The second half of the quotation given above reminds us that a vital part of the worship of God’s people is the giving of their material possessions to support His interests. Unless the tithes are brought into the storehouse, the windows of heaven will not be opened to pour out a blessing, Malachi 3:10. It is significant and challenging that three things are especially associated with the first day of the week- the resurrection of Christ, John 20:1, the breaking of bread, Acts 20:7, and the collection for the saints, 1 Corinthians 16:1-3.

1:3 Grace be unto you, and peace, from God our Father, and from the Lord Jesus Christ.

It is often pointed out that when the apostle greeted the believers in this way, he was using the two words that Jews and Gentiles would use when they met. A Greek would greet his fellow-Greek with “Charis!”, the Greek word for grace, and a Jew would greet his fellow-Jew with “Shalom!”, the Hebrew for peace. As unbelievers greet one another, however, they are only expressing a kind wish; they have no power to bring the wish to pass. With the apostle, though, the greeting was no mere pious wish, but a prayer for their spiritual blessing. In accordance with the meaning of the word “assembly” both Jews and Greeks had been called out by the gospel from their respective environments, and had come to know the wonder of God’s grace. This grace, however, is ongoing, so the apostle does not have to hope that it be continued, but he does hope that the grace or unmerited favour of God may be enjoyed by them. It is possible to begin to forget that everything worthwhile we have as believers comes to us as a result of the rich grace of God. We should revel in this favour, and this the apostle desires the Corinthians should do.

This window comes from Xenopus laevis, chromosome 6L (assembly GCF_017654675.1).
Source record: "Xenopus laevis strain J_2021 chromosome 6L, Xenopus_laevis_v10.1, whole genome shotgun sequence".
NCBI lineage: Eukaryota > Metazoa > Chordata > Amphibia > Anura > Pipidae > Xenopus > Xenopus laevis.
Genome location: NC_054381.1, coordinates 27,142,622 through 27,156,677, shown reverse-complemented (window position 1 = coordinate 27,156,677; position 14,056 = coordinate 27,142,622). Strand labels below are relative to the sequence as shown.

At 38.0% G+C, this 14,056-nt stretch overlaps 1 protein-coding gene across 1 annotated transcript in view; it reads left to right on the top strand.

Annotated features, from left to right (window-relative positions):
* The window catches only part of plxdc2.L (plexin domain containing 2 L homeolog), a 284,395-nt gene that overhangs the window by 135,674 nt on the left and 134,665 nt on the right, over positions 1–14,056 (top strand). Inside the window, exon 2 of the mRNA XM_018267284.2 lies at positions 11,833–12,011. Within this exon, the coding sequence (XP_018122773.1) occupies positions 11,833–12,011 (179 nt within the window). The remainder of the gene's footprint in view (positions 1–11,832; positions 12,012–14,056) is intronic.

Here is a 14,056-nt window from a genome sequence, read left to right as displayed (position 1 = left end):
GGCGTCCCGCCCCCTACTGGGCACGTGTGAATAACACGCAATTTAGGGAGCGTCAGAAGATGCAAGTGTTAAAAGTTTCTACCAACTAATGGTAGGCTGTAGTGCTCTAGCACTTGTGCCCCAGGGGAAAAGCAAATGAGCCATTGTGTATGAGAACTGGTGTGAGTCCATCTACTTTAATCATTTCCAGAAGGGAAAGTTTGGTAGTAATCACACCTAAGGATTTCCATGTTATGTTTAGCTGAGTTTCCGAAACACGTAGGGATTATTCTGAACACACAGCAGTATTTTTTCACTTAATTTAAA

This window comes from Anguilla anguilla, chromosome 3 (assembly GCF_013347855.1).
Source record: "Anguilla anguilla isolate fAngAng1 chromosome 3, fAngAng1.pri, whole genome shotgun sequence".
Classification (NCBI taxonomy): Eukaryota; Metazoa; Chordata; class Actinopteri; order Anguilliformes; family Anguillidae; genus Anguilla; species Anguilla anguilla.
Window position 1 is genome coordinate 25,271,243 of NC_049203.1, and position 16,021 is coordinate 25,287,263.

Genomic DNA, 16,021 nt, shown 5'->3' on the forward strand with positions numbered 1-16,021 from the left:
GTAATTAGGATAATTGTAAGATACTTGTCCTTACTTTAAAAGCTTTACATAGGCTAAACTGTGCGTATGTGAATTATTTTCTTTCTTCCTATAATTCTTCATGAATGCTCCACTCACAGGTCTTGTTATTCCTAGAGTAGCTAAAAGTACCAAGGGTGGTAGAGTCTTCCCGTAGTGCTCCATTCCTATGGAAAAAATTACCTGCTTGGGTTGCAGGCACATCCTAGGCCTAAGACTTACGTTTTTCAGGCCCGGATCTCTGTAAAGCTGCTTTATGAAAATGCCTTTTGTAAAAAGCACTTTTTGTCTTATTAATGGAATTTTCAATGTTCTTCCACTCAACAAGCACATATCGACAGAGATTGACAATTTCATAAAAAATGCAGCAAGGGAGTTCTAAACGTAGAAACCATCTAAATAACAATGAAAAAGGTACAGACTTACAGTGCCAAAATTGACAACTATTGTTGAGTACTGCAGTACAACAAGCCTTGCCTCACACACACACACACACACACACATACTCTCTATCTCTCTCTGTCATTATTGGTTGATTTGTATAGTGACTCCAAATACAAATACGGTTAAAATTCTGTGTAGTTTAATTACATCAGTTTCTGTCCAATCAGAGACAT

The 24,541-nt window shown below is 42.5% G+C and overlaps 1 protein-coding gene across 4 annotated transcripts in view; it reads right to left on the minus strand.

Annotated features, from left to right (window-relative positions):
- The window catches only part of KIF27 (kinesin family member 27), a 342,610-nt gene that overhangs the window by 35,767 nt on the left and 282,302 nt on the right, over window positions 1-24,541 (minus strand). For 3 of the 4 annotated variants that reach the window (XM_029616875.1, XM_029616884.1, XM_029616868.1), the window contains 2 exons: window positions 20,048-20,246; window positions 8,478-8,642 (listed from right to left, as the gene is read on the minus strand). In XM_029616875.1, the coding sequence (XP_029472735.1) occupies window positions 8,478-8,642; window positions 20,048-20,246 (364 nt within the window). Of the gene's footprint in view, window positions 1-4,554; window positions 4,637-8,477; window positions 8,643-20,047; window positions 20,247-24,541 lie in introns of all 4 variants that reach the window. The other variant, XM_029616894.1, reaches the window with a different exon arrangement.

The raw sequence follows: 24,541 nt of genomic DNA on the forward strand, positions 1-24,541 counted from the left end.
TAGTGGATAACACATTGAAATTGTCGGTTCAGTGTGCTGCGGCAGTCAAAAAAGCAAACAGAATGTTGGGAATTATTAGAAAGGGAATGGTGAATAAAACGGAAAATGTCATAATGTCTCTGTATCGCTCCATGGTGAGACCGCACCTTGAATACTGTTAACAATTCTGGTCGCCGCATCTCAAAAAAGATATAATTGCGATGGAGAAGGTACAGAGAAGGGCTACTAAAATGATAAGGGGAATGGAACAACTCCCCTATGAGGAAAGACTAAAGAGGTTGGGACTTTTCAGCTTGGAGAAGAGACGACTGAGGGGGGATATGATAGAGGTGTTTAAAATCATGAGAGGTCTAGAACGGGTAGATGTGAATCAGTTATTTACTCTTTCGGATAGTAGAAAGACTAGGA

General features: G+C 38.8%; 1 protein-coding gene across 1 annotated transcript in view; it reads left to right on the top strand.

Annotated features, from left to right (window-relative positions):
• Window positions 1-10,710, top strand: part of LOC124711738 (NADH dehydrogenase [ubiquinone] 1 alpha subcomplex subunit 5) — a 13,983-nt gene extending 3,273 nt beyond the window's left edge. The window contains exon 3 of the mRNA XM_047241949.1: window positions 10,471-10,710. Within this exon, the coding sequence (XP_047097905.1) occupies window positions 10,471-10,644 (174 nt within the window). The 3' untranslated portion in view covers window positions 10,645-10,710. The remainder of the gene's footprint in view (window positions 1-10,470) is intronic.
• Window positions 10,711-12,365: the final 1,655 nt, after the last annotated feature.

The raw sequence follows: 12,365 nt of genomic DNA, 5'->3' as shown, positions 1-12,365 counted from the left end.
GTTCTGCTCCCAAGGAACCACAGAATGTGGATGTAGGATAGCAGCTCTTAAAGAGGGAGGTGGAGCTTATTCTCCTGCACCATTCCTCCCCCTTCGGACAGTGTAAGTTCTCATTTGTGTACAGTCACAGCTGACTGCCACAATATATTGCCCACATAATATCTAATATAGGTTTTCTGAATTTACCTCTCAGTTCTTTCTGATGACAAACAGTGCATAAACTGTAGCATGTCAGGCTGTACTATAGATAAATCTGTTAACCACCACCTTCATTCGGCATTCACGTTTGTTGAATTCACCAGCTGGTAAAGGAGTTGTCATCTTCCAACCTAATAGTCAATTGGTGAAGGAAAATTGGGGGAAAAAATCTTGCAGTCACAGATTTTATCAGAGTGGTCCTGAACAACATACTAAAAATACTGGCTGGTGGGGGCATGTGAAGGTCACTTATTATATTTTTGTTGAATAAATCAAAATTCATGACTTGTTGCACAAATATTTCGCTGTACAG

The same is true of peace. Having been brought into peace with God, (after having been at war with Him as sinners), which peace is constant, the apostle desires that believers be in the good of it. So the unbeliever wants grace and peace for his fellow in the future, whereas the apostle knows his fellow-believers already have it, but wants them to enjoy what they have.